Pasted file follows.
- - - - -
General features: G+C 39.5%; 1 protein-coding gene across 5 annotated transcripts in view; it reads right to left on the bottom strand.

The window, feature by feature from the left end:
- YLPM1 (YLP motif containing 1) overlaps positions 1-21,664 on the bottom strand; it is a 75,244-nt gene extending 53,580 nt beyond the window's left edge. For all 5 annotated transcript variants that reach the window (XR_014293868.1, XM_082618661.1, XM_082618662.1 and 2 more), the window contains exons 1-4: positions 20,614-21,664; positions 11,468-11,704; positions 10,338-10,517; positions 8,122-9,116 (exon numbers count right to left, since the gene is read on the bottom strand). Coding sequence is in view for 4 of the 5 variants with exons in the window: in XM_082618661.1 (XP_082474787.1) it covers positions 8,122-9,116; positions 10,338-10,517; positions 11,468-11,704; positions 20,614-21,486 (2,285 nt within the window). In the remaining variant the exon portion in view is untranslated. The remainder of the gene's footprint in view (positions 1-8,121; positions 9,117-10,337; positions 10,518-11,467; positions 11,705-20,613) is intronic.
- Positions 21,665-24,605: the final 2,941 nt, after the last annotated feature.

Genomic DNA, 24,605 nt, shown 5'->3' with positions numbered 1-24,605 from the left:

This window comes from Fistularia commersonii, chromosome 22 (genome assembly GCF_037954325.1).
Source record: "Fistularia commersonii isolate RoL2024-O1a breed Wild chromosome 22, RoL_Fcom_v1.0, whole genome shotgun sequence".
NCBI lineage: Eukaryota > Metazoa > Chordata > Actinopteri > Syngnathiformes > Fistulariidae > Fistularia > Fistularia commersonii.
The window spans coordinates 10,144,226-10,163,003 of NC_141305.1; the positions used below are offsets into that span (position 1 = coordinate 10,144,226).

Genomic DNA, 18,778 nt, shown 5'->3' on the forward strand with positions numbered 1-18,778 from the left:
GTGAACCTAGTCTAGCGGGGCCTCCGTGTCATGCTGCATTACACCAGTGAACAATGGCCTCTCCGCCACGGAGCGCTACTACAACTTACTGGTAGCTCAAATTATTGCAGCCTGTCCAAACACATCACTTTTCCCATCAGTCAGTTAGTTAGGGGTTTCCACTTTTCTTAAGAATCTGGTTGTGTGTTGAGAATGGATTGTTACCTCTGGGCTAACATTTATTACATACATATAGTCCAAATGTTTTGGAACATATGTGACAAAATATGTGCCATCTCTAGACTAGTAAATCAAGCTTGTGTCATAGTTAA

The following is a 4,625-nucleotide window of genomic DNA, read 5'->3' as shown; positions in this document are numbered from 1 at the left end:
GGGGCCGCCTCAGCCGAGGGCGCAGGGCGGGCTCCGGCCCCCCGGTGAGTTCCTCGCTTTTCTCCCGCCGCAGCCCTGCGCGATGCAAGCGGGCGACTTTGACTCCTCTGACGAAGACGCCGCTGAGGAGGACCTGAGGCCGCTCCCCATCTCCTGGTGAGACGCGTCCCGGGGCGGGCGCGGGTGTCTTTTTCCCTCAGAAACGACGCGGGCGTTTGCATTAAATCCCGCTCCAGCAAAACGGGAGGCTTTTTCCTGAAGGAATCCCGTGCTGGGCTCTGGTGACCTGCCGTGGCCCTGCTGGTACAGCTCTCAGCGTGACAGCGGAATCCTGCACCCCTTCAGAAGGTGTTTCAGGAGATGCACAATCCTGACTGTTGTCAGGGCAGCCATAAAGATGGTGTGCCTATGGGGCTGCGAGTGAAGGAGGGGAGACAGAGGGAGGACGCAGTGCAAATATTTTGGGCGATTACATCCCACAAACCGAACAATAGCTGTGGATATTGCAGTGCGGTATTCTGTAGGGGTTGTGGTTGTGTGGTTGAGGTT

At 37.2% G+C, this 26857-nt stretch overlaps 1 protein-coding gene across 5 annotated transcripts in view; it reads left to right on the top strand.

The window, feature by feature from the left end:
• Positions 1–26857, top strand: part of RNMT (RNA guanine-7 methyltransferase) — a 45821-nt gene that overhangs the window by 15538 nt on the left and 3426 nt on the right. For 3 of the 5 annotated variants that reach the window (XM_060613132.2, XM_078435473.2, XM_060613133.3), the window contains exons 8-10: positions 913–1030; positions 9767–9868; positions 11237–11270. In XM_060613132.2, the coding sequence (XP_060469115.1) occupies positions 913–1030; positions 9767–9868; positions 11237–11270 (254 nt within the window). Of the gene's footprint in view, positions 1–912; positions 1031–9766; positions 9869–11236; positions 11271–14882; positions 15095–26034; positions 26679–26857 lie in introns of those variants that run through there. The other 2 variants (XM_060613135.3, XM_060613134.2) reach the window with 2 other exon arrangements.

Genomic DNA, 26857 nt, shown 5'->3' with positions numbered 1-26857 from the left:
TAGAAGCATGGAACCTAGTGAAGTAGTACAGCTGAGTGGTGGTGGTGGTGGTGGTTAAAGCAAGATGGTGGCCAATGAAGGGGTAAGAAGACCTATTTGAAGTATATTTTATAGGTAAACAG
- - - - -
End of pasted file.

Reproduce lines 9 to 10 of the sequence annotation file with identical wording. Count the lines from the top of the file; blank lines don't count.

The window spans coordinates 10,144,226-10,163,003 of NC_141305.1; the positions used below are offsets into that span (position 1 = coordinate 10,144,226).

Genomic DNA, 18,778 nt, shown 5'->3' on the forward strand with positions numbered 1-18,778 from the left: